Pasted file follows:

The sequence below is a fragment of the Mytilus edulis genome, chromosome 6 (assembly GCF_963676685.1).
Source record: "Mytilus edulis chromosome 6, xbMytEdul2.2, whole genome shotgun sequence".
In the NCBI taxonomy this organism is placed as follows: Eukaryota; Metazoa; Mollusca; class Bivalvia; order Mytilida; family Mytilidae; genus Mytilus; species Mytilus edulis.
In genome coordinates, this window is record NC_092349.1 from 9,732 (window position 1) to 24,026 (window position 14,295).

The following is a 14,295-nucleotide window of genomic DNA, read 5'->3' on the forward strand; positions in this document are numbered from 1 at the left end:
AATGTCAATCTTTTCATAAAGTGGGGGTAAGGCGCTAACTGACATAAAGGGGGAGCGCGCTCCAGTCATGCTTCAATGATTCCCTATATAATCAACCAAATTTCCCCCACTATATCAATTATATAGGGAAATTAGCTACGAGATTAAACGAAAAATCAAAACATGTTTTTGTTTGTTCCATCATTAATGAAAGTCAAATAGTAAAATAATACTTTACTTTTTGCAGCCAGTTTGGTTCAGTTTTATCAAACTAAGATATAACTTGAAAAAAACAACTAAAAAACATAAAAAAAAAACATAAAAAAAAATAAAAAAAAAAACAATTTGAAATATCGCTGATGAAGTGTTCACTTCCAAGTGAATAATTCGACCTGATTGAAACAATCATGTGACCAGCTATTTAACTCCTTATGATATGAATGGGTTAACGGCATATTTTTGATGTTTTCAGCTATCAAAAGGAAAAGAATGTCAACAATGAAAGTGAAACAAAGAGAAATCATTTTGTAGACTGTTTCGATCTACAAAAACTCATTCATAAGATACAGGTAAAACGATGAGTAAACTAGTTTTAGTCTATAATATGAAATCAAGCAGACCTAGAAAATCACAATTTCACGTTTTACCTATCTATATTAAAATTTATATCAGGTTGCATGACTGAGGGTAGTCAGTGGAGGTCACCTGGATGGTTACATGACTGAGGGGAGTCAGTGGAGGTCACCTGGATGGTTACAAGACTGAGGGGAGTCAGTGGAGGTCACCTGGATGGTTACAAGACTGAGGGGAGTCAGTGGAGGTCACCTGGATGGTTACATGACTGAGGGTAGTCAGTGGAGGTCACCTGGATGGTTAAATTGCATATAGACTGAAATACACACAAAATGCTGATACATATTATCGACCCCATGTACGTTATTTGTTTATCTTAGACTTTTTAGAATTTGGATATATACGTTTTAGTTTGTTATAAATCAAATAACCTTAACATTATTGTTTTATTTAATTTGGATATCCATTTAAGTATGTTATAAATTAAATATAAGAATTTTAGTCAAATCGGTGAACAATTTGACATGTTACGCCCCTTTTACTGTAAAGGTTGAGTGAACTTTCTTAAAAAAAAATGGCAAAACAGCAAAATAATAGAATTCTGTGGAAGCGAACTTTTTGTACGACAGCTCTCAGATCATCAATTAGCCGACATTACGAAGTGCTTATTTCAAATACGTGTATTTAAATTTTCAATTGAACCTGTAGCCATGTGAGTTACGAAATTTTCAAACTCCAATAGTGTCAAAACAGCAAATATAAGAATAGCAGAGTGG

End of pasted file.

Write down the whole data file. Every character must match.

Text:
The sequence below is a fragment of the Mytilus edulis genome, chromosome 6 (assembly GCF_963676685.1).
Source record: "Mytilus edulis chromosome 6, xbMytEdul2.2, whole genome shotgun sequence".
In the NCBI taxonomy this organism is placed as follows: Eukaryota; Metazoa; Mollusca; class Bivalvia; order Mytilida; family Mytilidae; genus Mytilus; species Mytilus edulis.
In genome coordinates, this window is record NC_092349.1 from 9,732 (window position 1) to 24,026 (window position 14,295).

The following is a 14,295-nucleotide window of genomic DNA, read 5'->3' on the forward strand; positions in this document are numbered from 1 at the left end:
AATGTCAATCTTTTCATAAAGTGGGGGTAAGGCGCTAACTGACATAAAGGGGGAGCGCGCTCCAGTCATGCTTCAATGATTCCCTATATAATCAACCAAATTTCCCCCACTATATCAATTATATAGGGAAATTAGCTACGAGATTAAACGAAAAATCAAAACATGTTTTTGTTTGTTCCATCATTAATGAAAGTCAAATAGTAAAATAATACTTTACTTTTTGCAGCCAGTTTGGTTCAGTTTTATCAAACTAAGATATAACTTGAAAAAAACAACTAAAAAACATAAAAAAAAAACATAAAAAAAAATAAAAAAAAAAACAATTTGAAATATCGCTGATGAAGTGTTCACTTCCAAGTGAATAATTCGACCTGATTGAAACAATCATGTGACCAGCTATTTAACTCCTTATGATATGAATGGGTTAACGGCATATTTTTGATGTTTTCAGCTATCAAAAGGAAAAGAATGTCAACAATGAAAGTGAAACAAAGAGAAATCATTTTGTAGACTGTTTCGATCTACAAAAACTCATTCATAAGATACAGGTAAAACGATGAGTAAACTAGTTTTAGTCTATAATATGAAATCAAGCAGACCTAGAAAATCACAATTTCACGTTTTACCTATCTATATTAAAATTTATATCAGGTTGCATGACTGAGGGTAGTCAGTGGAGGTCACCTGGATGGTTACATGACTGAGGGGAGTCAGTGGAGGTCACCTGGATGGTTACAAGACTGAGGGGAGTCAGTGGAGGTCACCTGGATGGTTACAAGACTGAGGGGAGTCAGTGGAGGTCACCTGGATGGTTACATGACTGAGGGTAGTCAGTGGAGGTCACCTGGATGGTTAAATTGCATATAGACTGAAATACACACAAAATGCTGATACATATTATCGACCCCATGTACGTTATTTGTTTATCTTAGACTTTTTAGAATTTGGATATATACGTTTTAGTTTGTTATAAATCAAATAACCTTAACATTATTGTTTTATTTAATTTGGATATCCATTTAAGTATGTTATAAATTAAATATAAGAATTTTAGTCAAATCGGTGAACAATTTGACATGTTACGCCCCTTTTACTGTAAAGGTTGAGTGAACTTTCTTAAAAAAAAATGGCAAAACAGCAAAATAATAGAATTCTGTGGAAGCGAACTTTTTGTACGACAGCTCTCAGATCATCAATTAGCCGACATTACGAAGTGCTTATTTCAAATACGTGTATTTAAATTTTCAATTGAACCTGTAGCCATGTGAGTTACGAAATTTTCAAACTCCAATAGTGTCAAAACAGCAAATATAAGAATAGCAGAGTGG